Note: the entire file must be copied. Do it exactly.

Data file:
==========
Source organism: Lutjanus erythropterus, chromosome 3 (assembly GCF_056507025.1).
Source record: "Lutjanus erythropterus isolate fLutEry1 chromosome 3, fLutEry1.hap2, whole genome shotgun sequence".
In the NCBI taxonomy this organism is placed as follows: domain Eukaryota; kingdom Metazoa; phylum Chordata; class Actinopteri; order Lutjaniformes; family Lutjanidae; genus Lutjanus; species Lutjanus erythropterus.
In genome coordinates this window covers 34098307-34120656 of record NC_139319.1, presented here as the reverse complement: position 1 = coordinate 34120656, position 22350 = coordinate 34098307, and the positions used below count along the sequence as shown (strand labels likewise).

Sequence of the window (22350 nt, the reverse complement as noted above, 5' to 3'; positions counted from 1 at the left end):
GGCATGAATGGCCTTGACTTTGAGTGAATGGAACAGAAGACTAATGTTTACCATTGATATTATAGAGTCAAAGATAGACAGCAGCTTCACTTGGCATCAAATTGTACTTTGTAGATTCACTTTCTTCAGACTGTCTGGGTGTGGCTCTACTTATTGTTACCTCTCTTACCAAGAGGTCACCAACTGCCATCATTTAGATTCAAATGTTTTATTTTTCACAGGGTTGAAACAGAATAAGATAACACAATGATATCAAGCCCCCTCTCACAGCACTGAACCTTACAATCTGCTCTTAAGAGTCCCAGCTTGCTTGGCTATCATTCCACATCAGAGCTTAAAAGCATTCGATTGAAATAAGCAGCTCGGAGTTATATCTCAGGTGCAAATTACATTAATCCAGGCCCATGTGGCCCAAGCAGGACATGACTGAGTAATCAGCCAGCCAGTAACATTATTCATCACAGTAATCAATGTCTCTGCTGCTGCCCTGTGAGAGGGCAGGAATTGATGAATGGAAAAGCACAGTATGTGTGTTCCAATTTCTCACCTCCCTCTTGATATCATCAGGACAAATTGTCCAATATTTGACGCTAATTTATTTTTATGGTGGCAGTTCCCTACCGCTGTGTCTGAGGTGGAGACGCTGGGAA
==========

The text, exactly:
Source organism: Lutjanus erythropterus, chromosome 3 (assembly GCF_056507025.1).
Source record: "Lutjanus erythropterus isolate fLutEry1 chromosome 3, fLutEry1.hap2, whole genome shotgun sequence".
In the NCBI taxonomy this organism is placed as follows: domain Eukaryota; kingdom Metazoa; phylum Chordata; class Actinopteri; order Lutjaniformes; family Lutjanidae; genus Lutjanus; species Lutjanus erythropterus.
In genome coordinates this window covers 34098307-34120656 of record NC_139319.1, presented here as the reverse complement: position 1 = coordinate 34120656, position 22350 = coordinate 34098307, and the positions used below count along the sequence as shown (strand labels likewise).

Sequence of the window (22350 nt, the reverse complement as noted above, 5' to 3'; positions counted from 1 at the left end):
GGCATGAATGGCCTTGACTTTGAGTGAATGGAACAGAAGACTAATGTTTACCATTGATATTATAGAGTCAAAGATAGACAGCAGCTTCACTTGGCATCAAATTGTACTTTGTAGATTCACTTTCTTCAGACTGTCTGGGTGTGGCTCTACTTATTGTTACCTCTCTTACCAAGAGGTCACCAACTGCCATCATTTAGATTCAAATGTTTTATTTTTCACAGGGTTGAAACAGAATAAGATAACACAATGATATCAAGCCCCCTCTCACAGCACTGAACCTTACAATCTGCTCTTAAGAGTCCCAGCTTGCTTGGCTATCATTCCACATCAGAGCTTAAAAGCATTCGATTGAAATAAGCAGCTCGGAGTTATATCTCAGGTGCAAATTACATTAATCCAGGCCCATGTGGCCCAAGCAGGACATGACTGAGTAATCAGCCAGCCAGTAACATTATTCATCACAGTAATCAATGTCTCTGCTGCTGCCCTGTGAGAGGGCAGGAATTGATGAATGGAAAAGCACAGTATGTGTGTTCCAATTTCTCACCTCCCTCTTGATATCATCAGGACAAATTGTCCAATATTTGACGCTAATTTATTTTTATGGTGGCAGTTCCCTACCGCTGTGTCTGAGGTGGAGACGCTGGGAA